With the wide open arms of summer beckoning me, a tax return in my bank account and the promise of welcoming international friends, I hopped a plane to the north of Sweden last month for a two-week stay. In addition to attending a large summer market, swimming in a frigid 55-degree river and dealing with the ever mysterious metric system, I was introduced to a new and exciting friend on my trip: traditional Swedish food. Although certain Swedish food trends are delicious — such as the ever-present crème fraîche on the table at every meal and cheese-laden potatoes — others are a little more, well, challenging.
My first introduction to a classic dish tested both my bravery and my gag reflex. It was only my second Saturday in the country, and as I sat down at the table with my hosts and their family I reeled backward, nostrils filled with a scent so strong it can only be described as a cross between garbage and baby poop. Behold, dinner was served.
Its name? Surströmming.
Translated, the Swedish word means sour herring. The small fish is kept in a medium-sized can in the fridge all year long, fermenting, and is served when the family comes together to celebrate the coming of midsummer. The fish is enjoyed (and I use this term loosely) outside because the smell is so pungent, and accompanied by boiled potatoes, sour cream, chopped red onion, and cheese atop knäckebröd, a crisp rectangular bread similar to a giant Triscuit. I was brave and took a bite of the surströmming, but opted instead for grilled hamburgers, along with the other wimp at the table. The scent lingered in the air throughout the meal, however.
The next day, I was tricked. The steak I thought I was eating? Grilled moose. An expensive meat to buy, moose is actually quite healthy and is typically low-fat, containing about 1 gram of fat per 100 grams of meat. The knowing guests at the table enjoyed the moose in a mushroom sauce, and of course no typical meal in Sweden is lacking in potatoes.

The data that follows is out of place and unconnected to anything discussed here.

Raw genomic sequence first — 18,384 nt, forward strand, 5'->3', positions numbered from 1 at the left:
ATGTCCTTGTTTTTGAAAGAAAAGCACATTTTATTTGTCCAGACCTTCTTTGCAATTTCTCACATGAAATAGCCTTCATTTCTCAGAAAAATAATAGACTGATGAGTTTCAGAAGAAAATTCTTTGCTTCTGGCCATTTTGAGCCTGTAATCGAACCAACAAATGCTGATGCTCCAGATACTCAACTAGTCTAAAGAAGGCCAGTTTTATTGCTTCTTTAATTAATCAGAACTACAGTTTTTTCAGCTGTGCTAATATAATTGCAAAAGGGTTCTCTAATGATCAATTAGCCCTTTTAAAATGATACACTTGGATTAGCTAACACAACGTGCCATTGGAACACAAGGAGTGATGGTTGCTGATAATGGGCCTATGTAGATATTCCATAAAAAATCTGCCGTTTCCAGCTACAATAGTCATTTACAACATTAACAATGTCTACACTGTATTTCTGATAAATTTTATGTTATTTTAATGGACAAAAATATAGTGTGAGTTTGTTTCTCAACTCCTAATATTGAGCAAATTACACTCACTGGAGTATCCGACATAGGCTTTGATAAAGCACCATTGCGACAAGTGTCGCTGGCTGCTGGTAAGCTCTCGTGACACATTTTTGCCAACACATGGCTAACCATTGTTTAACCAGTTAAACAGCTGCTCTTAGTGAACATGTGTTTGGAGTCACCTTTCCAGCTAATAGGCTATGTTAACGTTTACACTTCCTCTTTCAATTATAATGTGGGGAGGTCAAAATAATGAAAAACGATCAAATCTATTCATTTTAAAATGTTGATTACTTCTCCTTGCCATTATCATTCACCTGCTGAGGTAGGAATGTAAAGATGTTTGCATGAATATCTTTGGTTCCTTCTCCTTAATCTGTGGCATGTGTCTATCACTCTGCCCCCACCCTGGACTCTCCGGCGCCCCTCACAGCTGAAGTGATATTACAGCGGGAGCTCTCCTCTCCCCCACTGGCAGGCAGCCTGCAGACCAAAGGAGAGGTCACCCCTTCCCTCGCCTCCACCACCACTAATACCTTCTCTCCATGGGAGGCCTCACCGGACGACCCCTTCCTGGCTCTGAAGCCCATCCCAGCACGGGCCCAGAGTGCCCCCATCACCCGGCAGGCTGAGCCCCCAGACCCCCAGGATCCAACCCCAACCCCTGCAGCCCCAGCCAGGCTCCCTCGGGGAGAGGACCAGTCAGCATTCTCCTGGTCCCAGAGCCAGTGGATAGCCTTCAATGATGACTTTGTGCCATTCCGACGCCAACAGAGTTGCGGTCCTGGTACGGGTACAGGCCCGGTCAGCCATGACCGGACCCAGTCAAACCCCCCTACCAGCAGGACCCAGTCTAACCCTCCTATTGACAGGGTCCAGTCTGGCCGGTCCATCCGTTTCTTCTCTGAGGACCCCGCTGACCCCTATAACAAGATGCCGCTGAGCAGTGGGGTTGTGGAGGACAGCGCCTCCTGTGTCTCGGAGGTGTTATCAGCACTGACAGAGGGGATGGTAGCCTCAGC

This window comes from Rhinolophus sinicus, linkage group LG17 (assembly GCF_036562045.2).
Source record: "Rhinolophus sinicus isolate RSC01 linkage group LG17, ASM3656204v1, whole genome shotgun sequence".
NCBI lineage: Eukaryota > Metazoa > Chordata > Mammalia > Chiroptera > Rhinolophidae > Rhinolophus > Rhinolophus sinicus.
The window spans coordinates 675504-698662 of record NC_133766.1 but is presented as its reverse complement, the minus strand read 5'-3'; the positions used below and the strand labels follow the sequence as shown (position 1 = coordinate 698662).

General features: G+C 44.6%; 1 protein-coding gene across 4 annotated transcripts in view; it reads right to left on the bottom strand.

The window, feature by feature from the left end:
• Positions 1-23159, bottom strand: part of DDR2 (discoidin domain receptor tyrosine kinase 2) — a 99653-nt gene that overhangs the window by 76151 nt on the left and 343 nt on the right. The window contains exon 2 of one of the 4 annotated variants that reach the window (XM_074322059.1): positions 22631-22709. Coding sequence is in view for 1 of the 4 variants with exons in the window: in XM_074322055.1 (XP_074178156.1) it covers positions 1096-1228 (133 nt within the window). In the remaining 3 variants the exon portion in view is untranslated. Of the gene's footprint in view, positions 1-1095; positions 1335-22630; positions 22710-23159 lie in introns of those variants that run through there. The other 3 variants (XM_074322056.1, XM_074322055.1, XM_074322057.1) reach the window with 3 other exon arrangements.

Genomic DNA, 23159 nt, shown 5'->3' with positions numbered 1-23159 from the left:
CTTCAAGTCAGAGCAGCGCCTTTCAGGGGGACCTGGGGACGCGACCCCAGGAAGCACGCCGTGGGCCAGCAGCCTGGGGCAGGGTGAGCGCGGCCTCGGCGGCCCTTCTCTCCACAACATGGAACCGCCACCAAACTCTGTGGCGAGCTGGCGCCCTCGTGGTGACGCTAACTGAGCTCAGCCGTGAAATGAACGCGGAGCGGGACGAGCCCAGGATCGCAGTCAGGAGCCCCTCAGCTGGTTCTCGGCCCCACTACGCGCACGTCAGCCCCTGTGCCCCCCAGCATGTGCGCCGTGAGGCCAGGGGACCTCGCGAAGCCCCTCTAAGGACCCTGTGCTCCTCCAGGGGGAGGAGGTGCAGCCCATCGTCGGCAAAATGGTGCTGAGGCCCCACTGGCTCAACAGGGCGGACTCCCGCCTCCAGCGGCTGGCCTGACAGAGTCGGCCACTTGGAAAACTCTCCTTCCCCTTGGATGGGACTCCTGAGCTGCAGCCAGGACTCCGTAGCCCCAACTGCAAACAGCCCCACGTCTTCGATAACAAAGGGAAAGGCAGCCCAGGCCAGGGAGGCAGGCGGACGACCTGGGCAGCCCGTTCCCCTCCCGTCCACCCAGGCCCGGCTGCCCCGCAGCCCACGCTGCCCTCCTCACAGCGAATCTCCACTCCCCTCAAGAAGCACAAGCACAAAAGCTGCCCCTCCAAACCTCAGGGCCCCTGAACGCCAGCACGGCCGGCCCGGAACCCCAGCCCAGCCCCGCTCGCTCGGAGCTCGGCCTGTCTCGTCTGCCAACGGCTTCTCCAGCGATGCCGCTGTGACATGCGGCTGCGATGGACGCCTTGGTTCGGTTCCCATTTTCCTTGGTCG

A favorite in Sweden is the lingonberry, similar to a cranberry; it’s used to make jams, juices and desserts. I drank lingonberry juice, sampled whiskey lingonberry jam at the market and also had some jam for dinner spread on warm potato buns, which are similar to hash browns and sprinkled with crisped bacon. Although I didn’t bring home the bacon, I did grab some lingonberry products before flying home.
An important part of the Swedish culture is fika. It's similar to an American coffee break, but it is much more social and more of an event. Compare it to a date at a local Starbucks and you’re on the right track, but fika can be enjoyed with anyone; friends, family, a partner, or even someone you are just meeting. The fare includes sandwiches on knäckebröd, cookies, coffee and cinnamon buns acoompanied by jokes. discussions and laughter. Fika is a great way to take a pause during the day, although I did get a surprise during one gathering.
Shopping a cafe’s pastry display, I chose a delicious-looking delicacy, green and covered with fondant. I sat down with it, ready to eat, but one bite in I threw it down. The filling was a cake-like mess that tasted of straight alcohol and bitter chocolate. I passed the pastry to my friend, who ate the dammsugare, which translated means vacuuum cleaner. Ironic, because i thought it sucked. Get it, sucked… anyway.
Eating my way through my vacation was quite the adventure. My advice for those who travel to Sweden: Try everything at least once, and have an open mind. If you don’t enjoy what you’ve tested, pass it to your Swedish friend next to you. Chances are, he or she will say “Tack” (thank you) and happily devour it.
Angelina Bruno is a senior at USF St. Petersburg majoring in Mass Communications.